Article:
let queryData = try
query: HeroNameQuery(episode: .jedi)
print(queryData.hero?.name) // "General Kenobi"

Writing mutable fragments to the cache

To write data for a mutable fragment, use ReadWriteTransaction.updateObject(ofType:withKey:variables:_:). You will need to pass the cache key of the object you want to update along with the mutable fragment.

For more information on cache keys in the normalized cache, check out our documentation on normalized cache responses.

Mutable Fragment Update
store.withinReadWriteTransaction({ transaction in
try transaction.updateObject(
ofType MutableHeroDetails.self,
withKey: "Hero:123"
) { (data: inout MutableHeroDetails) in = "General Kenobi"
let queryData = try
query: HeroNameQuery(episode: .jedi)
print(queryData.hero?.name) // "General Kenobi"

Deleting cache data

There are presently three deletion methods available:

  1. ApolloStore.clear

    Removes all data from the cache immediately.

  2. ReadWriteTransaction.removeObject(for:)

    Removes a single object for the given CacheKey.

  3. ReadWriteTransaction.removeObjects(matching:)

    Removes all objects with a CacheKey that matches the given pattern. Pattern matching is not case sensitive. For an in memory cache it is the equivalent of checking whether the cache key contains the pattern and SQLite caches will perform a LIKE query to remove the objects. This method can be very slow depending on the number of records in the cache, it is recommended that this method be called on a background queue.

The removeObject(for:) and removeObjects(matching:) functions will only remove things at the level of an object. They cannot remove individual properties from an object, and cannot remove outside references to an object.

Deleting an object from the cache does not perform cascading deletions. That is, if you remove an object which has a reference to another object, the reference will be removed, but that other object will not be removed and will remain in the cache. Likewise, if you delete an object, references to that object will not be deleted, they will simply fail, causing a cache miss, when you attempt to load the object again.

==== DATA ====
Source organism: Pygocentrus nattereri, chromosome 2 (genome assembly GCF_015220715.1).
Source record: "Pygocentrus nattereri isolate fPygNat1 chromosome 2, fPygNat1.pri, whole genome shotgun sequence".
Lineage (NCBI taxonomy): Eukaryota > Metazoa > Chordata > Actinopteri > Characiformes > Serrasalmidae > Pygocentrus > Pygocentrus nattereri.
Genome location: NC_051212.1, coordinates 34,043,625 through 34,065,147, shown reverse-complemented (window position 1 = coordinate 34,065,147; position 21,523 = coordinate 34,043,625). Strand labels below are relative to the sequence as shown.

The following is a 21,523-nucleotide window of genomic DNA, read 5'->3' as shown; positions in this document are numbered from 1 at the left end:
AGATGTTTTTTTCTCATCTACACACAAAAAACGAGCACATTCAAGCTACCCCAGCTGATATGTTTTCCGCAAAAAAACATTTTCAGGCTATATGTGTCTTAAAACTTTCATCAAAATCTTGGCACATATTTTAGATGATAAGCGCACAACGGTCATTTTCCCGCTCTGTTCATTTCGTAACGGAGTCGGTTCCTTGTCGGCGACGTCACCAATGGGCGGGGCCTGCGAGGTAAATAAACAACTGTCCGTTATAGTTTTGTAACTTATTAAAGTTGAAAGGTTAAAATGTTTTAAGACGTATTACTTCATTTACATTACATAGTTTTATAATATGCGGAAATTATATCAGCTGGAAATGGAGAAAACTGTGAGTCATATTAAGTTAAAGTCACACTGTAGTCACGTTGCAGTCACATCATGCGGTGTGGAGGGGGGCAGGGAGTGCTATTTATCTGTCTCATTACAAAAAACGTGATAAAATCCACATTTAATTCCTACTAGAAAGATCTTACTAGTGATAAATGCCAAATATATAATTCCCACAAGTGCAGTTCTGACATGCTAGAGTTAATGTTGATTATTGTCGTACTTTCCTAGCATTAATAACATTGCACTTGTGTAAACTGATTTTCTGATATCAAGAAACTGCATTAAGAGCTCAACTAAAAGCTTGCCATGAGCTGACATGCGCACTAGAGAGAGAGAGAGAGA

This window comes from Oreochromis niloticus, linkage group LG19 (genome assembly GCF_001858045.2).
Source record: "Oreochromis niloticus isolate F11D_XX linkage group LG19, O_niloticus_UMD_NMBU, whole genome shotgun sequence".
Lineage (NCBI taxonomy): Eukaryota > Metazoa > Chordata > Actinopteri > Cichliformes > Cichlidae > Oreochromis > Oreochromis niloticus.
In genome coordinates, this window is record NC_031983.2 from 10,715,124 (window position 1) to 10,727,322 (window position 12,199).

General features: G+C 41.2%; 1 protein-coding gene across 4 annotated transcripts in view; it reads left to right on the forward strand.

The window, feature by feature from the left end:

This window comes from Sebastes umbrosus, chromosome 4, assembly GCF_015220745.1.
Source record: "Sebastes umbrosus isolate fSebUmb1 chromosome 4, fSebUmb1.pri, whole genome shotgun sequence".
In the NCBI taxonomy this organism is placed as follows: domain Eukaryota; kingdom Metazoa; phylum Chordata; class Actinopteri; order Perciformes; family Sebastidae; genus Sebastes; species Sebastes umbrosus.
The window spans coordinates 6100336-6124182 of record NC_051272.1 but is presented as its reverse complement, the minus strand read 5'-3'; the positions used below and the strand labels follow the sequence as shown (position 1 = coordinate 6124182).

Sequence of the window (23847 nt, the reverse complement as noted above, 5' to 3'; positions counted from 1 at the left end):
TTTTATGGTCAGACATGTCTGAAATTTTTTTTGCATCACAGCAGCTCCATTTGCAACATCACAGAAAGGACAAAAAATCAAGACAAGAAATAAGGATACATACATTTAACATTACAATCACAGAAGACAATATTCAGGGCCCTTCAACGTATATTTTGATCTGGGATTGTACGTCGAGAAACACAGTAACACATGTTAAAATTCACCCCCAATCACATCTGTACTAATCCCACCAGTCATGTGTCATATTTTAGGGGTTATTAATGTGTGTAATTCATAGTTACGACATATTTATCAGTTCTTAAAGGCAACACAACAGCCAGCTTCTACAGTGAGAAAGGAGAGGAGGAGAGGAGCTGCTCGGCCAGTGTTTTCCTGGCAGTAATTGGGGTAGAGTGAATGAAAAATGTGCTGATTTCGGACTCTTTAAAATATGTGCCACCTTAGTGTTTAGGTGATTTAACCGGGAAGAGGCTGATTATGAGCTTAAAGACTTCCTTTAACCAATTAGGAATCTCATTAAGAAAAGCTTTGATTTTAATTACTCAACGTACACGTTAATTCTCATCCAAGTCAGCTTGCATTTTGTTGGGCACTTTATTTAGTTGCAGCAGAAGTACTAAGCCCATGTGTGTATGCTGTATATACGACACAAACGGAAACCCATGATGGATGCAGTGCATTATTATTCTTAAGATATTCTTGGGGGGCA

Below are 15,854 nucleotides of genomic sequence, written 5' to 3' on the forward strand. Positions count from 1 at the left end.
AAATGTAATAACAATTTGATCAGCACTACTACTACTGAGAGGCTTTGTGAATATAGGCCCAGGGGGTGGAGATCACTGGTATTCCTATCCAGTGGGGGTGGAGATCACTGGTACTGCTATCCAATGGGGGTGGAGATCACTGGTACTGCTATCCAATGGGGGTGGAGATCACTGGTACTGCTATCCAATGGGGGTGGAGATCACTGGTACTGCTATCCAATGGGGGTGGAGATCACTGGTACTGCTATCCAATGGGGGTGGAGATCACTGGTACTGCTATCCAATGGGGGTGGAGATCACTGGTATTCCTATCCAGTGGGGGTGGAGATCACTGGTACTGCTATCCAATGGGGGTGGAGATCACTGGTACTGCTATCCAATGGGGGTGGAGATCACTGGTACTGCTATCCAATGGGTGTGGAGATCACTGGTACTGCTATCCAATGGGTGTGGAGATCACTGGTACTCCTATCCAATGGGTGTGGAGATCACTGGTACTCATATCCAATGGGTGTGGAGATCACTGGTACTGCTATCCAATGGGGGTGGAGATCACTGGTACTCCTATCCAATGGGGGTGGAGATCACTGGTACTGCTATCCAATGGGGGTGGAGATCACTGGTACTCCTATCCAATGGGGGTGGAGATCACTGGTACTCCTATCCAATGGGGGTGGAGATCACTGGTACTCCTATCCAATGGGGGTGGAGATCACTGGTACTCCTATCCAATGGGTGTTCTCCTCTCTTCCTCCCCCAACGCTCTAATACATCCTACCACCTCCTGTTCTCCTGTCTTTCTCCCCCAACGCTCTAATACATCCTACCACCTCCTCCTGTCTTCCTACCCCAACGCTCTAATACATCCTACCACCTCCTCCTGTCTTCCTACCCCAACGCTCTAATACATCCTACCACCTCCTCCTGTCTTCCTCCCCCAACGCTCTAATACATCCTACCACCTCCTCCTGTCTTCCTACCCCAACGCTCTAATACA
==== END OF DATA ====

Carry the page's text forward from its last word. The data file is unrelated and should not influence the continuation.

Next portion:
This means that if you are planning to remove something, be sure that you either:

A) Know for sure you no longer need it


B) Are fine with your cache policy potentially triggering an additional fetch if the missing value causes a read to fail

Note: As of right now, there is not a way to delete a single property's value. For instance, calling try transaction.removeRecord(for: "") will result in no action, as there would not be a record with the cache key "", since name is a scalar field on the "2001" record.

Deleting objects by cache key

You will need to have a clear understanding of how you are generating cache keys to be able to use this functionality effectively. To help you figure out how to construct a cache key or pattern to delete, we recommend having a clear understanding of how cache keys are generated and configuring custom cache keys for your cache objects.

Removing objects by their cache key allows you to clear stale or unneeded cache data without deleting the entire cache.

In Apollo iOS, you can configure custom cache keys for your objects. The key for an entry in the cache that uses custom cache IDs will have the format `${ObjectType}:${CustomCacheKey).

In this example, we've configured our cache to attempt to use the id field as a cache ID.

static func cacheKeyInfo(for type: Object, object: JSONObject) -> CacheKeyInfo? {
try? CacheKeyInfo(jsonValue: object["id"])

This indicates that for every object which has an id field, its cache ID will be the value of the id field.

If you have previously fetched a Book object with the ID "2001", the key for that entry in the cache will be "Book:2001". To delete this object from the cache, you can call transaction.removeObject(for: "Book:2001") within a ReadWriteTransaction. This will remove the cache entry with that key, along with all of its associated scalar properties and the references to other objects it stores.

We can also delete all objects of a concrete object type from the cache. To remove all Book objects, you can use transaction.removeObjects(matching: "Book:").

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Custom Cache Keys